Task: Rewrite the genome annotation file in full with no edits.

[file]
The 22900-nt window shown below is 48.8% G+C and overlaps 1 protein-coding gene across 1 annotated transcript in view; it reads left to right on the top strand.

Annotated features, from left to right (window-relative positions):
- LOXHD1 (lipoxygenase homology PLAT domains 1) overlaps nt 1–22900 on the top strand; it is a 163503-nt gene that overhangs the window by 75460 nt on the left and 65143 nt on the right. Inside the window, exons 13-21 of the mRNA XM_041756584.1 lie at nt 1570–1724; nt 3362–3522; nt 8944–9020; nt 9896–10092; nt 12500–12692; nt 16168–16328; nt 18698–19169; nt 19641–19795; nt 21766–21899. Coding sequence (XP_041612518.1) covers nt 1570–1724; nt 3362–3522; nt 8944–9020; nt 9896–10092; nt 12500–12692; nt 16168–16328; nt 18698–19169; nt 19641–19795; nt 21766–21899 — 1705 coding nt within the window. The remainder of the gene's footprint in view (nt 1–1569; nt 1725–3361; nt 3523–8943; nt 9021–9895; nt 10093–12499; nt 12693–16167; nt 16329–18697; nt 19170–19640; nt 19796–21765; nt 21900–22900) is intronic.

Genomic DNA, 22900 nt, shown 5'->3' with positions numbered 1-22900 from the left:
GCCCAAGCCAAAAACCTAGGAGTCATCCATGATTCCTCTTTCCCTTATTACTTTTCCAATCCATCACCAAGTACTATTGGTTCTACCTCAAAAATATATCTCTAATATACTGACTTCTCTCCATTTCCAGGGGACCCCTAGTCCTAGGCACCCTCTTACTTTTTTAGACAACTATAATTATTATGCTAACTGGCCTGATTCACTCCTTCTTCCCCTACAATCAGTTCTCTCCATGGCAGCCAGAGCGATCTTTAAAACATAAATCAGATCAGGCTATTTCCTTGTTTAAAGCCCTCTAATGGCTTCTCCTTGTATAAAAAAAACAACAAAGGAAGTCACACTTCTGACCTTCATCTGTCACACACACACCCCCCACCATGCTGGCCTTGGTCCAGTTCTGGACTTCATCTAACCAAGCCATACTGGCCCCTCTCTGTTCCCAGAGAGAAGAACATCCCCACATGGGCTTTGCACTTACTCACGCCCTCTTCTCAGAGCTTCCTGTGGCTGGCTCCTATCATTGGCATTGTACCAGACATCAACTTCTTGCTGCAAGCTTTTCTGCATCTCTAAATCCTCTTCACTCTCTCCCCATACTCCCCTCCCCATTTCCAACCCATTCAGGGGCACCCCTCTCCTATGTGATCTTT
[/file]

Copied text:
The 22900-nt window shown below is 48.8% G+C and overlaps 1 protein-coding gene across 1 annotated transcript in view; it reads left to right on the top strand.

Annotated features, from left to right (window-relative positions):
- LOXHD1 (lipoxygenase homology PLAT domains 1) overlaps nt 1–22900 on the top strand; it is a 163503-nt gene that overhangs the window by 75460 nt on the left and 65143 nt on the right. Inside the window, exons 13-21 of the mRNA XM_041756584.1 lie at nt 1570–1724; nt 3362–3522; nt 8944–9020; nt 9896–10092; nt 12500–12692; nt 16168–16328; nt 18698–19169; nt 19641–19795; nt 21766–21899. Coding sequence (XP_041612518.1) covers nt 1570–1724; nt 3362–3522; nt 8944–9020; nt 9896–10092; nt 12500–12692; nt 16168–16328; nt 18698–19169; nt 19641–19795; nt 21766–21899 — 1705 coding nt within the window. The remainder of the gene's footprint in view (nt 1–1569; nt 1725–3361; nt 3523–8943; nt 9021–9895; nt 10093–12499; nt 12693–16167; nt 16329–18697; nt 19170–19640; nt 19796–21765; nt 21900–22900) is intronic.

Genomic DNA, 22900 nt, shown 5'->3' with positions numbered 1-22900 from the left:
GCCCAAGCCAAAAACCTAGGAGTCATCCATGATTCCTCTTTCCCTTATTACTTTTCCAATCCATCACCAAGTACTATTGGTTCTACCTCAAAAATATATCTCTAATATACTGACTTCTCTCCATTTCCAGGGGACCCCTAGTCCTAGGCACCCTCTTACTTTTTTAGACAACTATAATTATTATGCTAACTGGCCTGATTCACTCCTTCTTCCCCTACAATCAGTTCTCTCCATGGCAGCCAGAGCGATCTTTAAAACATAAATCAGATCAGGCTATTTCCTTGTTTAAAGCCCTCTAATGGCTTCTCCTTGTATAAAAAAAACAACAAAGGAAGTCACACTTCTGACCTTCATCTGTCACACACACACCCCCCACCATGCTGGCCTTGGTCCAGTTCTGGACTTCATCTAACCAAGCCATACTGGCCCCTCTCTGTTCCCAGAGAGAAGAACATCCCCACATGGGCTTTGCACTTACTCACGCCCTCTTCTCAGAGCTTCCTGTGGCTGGCTCCTATCATTGGCATTGTACCAGACATCAACTTCTTGCTGCAAGCTTTTCTGCATCTCTAAATCCTCTTCACTCTCTCCCCATACTCCCCTCCCCATTTCCAACCCATTCAGGGGCACCCCTCTCCTATGTGATCTTT